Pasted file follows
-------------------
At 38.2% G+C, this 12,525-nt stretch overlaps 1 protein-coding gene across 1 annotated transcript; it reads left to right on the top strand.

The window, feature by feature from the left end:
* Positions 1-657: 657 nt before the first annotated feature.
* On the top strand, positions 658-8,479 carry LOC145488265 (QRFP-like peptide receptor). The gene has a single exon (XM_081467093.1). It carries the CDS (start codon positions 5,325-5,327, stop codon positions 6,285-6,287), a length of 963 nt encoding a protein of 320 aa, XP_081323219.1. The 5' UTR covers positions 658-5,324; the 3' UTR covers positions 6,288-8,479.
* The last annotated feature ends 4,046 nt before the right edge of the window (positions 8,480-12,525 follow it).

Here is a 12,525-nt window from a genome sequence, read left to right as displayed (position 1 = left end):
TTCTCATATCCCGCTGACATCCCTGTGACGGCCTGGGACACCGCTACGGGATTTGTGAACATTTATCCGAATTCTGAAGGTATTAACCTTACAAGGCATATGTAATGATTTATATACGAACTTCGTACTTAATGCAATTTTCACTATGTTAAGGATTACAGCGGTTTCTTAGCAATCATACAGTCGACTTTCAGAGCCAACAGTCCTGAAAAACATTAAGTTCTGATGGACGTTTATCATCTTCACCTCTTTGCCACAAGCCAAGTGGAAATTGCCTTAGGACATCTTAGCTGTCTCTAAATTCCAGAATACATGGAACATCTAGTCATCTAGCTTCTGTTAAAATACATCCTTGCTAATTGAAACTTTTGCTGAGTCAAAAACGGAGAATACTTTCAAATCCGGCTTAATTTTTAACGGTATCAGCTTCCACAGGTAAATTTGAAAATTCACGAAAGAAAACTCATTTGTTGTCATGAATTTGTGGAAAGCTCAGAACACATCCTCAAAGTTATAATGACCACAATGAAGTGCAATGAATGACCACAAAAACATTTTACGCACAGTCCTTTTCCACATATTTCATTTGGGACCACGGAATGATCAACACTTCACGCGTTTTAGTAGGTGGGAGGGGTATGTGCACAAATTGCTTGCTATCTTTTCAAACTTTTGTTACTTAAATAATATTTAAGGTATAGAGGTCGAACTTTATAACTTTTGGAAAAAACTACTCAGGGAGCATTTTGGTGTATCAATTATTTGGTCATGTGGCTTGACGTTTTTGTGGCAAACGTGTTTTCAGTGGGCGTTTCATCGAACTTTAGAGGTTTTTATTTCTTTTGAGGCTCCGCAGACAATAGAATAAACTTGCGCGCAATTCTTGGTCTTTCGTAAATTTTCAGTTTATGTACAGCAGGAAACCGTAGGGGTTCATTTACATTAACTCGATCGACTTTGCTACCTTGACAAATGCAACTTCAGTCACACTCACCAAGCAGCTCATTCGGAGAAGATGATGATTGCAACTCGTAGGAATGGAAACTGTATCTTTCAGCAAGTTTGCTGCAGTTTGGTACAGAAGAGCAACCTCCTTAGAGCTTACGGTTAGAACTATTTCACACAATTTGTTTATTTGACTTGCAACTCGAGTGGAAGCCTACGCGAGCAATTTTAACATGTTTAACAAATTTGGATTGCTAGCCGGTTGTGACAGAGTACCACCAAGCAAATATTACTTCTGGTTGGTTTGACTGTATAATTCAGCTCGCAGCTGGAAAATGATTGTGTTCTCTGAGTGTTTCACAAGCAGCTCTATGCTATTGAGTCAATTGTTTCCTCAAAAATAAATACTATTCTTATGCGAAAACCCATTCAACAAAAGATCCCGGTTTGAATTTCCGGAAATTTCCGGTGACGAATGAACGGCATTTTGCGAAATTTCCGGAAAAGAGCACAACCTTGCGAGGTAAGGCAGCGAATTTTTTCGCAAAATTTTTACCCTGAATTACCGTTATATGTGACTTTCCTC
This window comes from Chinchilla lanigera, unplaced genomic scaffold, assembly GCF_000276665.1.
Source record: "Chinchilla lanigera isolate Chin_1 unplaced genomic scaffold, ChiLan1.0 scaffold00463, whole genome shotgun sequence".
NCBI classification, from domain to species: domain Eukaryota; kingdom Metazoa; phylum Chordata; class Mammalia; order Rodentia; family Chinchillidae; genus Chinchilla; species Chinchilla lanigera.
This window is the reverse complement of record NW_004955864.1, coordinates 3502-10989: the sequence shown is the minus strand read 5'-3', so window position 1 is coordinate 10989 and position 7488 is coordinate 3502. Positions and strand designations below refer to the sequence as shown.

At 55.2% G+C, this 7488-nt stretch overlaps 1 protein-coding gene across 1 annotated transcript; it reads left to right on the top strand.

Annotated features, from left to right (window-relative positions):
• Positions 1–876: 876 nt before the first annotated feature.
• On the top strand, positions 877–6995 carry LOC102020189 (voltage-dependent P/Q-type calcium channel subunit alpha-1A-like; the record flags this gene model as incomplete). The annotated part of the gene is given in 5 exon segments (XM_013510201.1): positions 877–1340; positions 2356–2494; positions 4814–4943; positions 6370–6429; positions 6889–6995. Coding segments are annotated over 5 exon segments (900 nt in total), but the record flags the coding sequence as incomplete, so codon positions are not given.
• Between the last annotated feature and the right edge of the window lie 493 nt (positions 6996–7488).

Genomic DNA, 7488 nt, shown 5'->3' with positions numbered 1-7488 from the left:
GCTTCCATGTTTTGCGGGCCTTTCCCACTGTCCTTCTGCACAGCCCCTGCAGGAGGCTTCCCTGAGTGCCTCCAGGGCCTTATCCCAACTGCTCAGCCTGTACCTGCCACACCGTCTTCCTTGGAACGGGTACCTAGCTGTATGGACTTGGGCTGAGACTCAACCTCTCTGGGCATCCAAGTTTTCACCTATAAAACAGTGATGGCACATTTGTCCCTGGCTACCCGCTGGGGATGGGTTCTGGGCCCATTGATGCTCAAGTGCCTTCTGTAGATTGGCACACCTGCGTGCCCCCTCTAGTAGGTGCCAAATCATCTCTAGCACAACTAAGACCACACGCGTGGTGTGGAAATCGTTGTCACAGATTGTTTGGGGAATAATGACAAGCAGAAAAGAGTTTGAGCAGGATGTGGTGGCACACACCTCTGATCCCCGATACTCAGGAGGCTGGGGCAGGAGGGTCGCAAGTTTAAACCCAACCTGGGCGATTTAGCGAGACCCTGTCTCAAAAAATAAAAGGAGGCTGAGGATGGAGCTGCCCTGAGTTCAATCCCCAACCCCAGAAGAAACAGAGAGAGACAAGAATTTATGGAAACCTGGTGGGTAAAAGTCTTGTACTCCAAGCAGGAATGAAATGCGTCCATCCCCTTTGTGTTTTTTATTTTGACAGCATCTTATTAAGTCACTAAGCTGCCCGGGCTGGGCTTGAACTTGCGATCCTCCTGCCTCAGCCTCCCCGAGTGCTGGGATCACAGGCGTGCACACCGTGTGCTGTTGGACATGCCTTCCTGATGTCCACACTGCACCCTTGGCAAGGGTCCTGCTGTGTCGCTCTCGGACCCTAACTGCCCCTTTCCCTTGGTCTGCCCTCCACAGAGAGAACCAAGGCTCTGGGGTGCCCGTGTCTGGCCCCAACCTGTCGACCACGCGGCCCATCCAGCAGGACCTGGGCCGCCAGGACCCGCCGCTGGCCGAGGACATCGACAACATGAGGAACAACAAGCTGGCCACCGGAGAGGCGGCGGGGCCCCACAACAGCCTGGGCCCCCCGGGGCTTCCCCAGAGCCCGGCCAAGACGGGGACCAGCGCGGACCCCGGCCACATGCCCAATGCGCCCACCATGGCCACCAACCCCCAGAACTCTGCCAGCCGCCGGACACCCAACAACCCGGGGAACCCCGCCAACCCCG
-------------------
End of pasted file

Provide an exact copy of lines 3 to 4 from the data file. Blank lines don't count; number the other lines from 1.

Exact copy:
* Positions 1-657: 657 nt before the first annotated feature.
* On the top strand, positions 658-8,479 carry LOC145488265 (QRFP-like peptide receptor). The gene has a single exon (XM_081467093.1). It carries the CDS (start codon positions 5,325-5,327, stop codon positions 6,285-6,287), a length of 963 nt encoding a protein of 320 aa, XP_081323219.1. The 5' UTR covers positions 658-5,324; the 3' UTR covers positions 6,288-8,479.